Preclinical and Clinical Aspects of Antimicrobial Drugs Delivered Through Ethosomal Vesicles
As skin is an integumentary organ of the body, it acts as the portal of entry for extraneous substances for their effective topical and transdermal delivery. Possessing various advantages, it has the limitation of low permeability of drugs across it, limiting the efficacy of drugs. Therefore, various carrier systems have been developed to enhance the permeation to the deep tissues. Most recently, ethosomes have been developed as efficient vesicles to deliver the drug into deep strata of the epidermis. A large number of drugs belonging to various therapeutic categories have been incorporated in these vesicles. These systems exhibited enhanced permeability to treat deep infections of the skin, initiating a new era in vesicular research for topical drug delivery. Various reports show promising future of ethosomes for topical, transdermal and dermal delivery of various antimicrobial agents more effectively, to treat skin diseases and providing better in vivo profiles thus suggesting the need of the clinical testing of these carriers for their widespread utility. So, to assess its safety and efficacy various preclinical and clinical studies were conducted. The present review focuses on the preclinical and clinical aspect of delivery of various antimicrobial agents such as antifungal, antibacterial and antiviral agents through ethosomal vesicular carriers illustrating enhanced safety and efficacy by designing these carriers.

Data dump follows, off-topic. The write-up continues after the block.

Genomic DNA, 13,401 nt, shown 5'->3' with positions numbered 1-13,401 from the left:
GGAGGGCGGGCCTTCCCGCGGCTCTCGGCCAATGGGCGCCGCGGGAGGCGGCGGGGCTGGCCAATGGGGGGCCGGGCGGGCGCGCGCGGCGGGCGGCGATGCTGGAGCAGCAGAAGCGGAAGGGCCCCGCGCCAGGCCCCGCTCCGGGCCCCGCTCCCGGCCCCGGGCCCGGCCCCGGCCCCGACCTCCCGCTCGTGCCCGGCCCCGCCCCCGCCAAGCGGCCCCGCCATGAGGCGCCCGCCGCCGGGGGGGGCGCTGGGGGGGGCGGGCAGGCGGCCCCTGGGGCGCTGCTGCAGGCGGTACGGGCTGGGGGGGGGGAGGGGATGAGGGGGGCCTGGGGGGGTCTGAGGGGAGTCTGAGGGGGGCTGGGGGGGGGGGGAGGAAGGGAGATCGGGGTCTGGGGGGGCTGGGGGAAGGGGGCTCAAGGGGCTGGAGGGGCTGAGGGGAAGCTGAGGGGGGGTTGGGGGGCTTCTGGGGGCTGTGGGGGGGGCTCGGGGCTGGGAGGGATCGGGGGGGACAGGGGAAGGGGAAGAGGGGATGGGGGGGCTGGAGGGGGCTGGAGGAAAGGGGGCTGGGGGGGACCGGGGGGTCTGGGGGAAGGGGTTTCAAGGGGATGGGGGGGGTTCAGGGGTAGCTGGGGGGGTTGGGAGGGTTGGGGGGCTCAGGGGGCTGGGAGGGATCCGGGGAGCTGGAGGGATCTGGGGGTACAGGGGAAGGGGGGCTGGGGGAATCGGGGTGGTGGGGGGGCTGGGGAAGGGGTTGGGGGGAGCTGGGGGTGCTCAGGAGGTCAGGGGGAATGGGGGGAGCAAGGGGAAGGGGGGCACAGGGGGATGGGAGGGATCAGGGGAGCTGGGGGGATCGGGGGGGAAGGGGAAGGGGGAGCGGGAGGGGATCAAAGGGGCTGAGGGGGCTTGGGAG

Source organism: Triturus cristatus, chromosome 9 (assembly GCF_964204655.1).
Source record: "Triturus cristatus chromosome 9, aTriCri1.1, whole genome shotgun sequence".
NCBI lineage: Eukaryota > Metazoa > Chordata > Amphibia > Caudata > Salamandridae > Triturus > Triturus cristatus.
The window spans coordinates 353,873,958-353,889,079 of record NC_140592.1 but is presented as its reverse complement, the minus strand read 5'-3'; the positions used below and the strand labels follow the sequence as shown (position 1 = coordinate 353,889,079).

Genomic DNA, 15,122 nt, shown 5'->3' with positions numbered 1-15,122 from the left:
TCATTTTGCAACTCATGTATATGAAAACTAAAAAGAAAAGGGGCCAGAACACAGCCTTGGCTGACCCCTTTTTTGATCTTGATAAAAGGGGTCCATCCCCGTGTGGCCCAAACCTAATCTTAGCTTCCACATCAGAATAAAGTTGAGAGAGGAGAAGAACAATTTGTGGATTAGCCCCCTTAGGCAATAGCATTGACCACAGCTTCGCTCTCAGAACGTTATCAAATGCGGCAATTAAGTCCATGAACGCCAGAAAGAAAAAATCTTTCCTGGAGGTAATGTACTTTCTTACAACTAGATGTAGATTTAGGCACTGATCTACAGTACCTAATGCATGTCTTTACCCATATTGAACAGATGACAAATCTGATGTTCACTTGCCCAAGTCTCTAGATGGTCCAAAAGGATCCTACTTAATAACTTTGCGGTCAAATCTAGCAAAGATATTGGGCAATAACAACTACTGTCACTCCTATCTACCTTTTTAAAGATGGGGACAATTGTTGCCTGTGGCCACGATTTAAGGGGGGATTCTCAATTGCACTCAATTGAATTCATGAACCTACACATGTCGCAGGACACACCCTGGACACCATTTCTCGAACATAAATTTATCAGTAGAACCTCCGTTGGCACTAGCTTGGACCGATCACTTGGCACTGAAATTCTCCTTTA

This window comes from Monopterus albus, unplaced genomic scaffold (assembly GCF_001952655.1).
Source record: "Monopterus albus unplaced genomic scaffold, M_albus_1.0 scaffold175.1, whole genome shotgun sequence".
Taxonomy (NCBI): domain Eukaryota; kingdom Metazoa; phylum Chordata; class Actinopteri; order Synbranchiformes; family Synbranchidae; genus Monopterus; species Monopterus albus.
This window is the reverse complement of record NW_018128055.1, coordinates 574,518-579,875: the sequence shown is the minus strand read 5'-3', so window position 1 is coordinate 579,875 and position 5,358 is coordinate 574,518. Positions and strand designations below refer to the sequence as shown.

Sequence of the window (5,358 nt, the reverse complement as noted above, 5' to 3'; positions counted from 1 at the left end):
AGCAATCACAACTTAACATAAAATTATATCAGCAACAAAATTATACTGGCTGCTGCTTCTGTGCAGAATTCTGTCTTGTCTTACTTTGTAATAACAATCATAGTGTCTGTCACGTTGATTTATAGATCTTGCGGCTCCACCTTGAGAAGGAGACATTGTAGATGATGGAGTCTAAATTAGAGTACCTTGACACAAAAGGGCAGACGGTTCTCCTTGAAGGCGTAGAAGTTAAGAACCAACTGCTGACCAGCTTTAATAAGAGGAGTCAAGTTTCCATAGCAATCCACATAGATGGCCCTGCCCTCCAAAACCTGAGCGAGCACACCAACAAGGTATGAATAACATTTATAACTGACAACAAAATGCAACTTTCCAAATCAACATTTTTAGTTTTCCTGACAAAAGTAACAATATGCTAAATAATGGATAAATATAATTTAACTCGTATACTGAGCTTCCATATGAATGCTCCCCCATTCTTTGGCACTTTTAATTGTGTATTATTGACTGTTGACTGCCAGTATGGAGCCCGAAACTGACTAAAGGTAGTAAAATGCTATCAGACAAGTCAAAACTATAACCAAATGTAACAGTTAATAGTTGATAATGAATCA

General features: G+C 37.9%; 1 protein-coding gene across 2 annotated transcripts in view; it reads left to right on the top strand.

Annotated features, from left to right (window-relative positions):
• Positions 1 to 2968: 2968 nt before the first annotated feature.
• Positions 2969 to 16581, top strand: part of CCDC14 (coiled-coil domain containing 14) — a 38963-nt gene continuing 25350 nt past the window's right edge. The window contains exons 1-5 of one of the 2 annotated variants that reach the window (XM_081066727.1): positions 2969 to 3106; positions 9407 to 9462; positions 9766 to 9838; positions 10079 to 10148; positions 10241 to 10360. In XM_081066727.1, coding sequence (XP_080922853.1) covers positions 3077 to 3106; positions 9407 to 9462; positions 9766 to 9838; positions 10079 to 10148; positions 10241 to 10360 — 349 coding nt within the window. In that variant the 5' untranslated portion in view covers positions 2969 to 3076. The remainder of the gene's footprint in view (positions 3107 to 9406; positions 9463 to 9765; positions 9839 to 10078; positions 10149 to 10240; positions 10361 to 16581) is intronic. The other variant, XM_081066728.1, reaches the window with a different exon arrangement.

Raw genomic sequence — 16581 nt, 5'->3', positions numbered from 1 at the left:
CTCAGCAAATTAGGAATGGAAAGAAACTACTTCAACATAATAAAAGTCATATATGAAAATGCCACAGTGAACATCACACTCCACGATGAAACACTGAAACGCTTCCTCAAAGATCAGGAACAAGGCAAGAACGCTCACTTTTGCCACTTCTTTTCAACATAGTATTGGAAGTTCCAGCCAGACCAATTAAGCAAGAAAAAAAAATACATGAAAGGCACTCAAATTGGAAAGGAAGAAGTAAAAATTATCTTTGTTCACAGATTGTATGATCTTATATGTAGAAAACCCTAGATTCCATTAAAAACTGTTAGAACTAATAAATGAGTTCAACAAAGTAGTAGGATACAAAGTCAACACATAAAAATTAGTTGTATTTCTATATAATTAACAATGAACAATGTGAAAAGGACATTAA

Keywords: Antimicrobials, drug delivery, ethosomes, preclinical evaluation, clinical evaluation, Transdermal drug delivery, localized drug, VESICLES
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